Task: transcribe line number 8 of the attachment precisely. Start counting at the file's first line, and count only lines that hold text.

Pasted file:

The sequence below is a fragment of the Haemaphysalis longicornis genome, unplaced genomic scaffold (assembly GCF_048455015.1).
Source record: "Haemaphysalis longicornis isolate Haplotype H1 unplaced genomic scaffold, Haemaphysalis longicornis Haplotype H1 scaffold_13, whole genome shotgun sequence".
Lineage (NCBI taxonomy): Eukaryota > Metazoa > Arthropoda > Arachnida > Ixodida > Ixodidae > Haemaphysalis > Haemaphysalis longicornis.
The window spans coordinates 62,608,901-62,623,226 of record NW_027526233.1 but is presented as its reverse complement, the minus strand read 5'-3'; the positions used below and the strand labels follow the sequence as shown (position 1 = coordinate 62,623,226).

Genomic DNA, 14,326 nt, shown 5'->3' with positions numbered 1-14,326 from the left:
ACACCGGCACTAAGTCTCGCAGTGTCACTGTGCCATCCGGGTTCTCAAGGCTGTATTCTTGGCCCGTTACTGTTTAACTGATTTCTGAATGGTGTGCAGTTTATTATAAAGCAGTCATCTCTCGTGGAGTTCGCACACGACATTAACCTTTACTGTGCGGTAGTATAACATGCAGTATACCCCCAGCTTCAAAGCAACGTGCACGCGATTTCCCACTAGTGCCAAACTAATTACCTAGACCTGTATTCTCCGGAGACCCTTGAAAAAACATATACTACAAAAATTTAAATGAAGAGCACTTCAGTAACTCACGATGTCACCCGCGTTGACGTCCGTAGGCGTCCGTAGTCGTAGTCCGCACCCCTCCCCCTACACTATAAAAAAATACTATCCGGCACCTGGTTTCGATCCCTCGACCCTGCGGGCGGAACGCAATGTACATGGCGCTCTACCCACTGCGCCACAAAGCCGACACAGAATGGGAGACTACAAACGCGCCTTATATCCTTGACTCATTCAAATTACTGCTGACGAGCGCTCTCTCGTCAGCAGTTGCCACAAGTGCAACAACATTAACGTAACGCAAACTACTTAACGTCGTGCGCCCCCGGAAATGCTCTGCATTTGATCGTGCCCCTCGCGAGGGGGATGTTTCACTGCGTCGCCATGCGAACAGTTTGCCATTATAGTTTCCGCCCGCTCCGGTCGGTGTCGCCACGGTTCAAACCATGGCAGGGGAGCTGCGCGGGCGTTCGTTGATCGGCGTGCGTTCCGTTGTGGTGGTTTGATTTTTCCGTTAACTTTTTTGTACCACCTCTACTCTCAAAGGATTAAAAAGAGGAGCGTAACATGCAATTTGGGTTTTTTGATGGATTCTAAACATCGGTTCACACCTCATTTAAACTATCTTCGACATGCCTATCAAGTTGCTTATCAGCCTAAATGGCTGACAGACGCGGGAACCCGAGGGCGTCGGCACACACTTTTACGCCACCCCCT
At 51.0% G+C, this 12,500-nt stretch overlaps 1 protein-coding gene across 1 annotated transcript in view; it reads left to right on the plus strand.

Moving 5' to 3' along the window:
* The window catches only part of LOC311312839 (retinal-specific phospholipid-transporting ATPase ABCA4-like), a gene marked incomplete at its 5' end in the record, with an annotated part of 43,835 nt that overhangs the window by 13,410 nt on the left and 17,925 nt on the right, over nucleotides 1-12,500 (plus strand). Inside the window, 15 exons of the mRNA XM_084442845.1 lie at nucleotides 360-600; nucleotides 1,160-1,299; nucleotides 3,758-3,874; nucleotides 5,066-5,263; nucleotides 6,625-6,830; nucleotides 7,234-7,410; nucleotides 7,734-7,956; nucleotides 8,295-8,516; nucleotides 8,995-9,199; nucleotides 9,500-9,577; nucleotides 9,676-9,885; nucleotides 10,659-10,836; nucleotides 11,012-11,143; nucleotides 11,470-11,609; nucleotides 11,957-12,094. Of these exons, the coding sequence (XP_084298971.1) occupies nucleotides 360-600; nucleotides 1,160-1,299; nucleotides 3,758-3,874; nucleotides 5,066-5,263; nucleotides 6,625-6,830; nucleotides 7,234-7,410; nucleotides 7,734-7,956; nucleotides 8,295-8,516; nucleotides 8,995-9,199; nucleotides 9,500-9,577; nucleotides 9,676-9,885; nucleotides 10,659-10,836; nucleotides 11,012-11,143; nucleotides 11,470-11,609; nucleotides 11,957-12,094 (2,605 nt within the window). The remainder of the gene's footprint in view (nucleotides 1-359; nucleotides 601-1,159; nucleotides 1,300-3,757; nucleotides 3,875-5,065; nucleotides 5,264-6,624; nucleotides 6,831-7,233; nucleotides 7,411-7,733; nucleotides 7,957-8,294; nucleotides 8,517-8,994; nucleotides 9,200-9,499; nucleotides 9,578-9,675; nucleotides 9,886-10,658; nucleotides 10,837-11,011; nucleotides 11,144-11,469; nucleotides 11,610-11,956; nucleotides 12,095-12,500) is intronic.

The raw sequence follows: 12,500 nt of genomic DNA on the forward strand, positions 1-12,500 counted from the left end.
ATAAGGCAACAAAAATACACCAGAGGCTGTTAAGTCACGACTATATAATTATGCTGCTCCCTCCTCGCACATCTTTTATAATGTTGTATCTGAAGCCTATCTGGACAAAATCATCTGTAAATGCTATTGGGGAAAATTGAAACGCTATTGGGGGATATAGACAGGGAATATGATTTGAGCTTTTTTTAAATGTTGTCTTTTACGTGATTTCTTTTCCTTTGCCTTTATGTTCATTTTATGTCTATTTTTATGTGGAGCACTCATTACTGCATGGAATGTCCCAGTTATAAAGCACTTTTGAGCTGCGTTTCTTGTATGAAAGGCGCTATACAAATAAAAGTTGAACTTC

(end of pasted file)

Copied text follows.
Moving 5' to 3' along the window: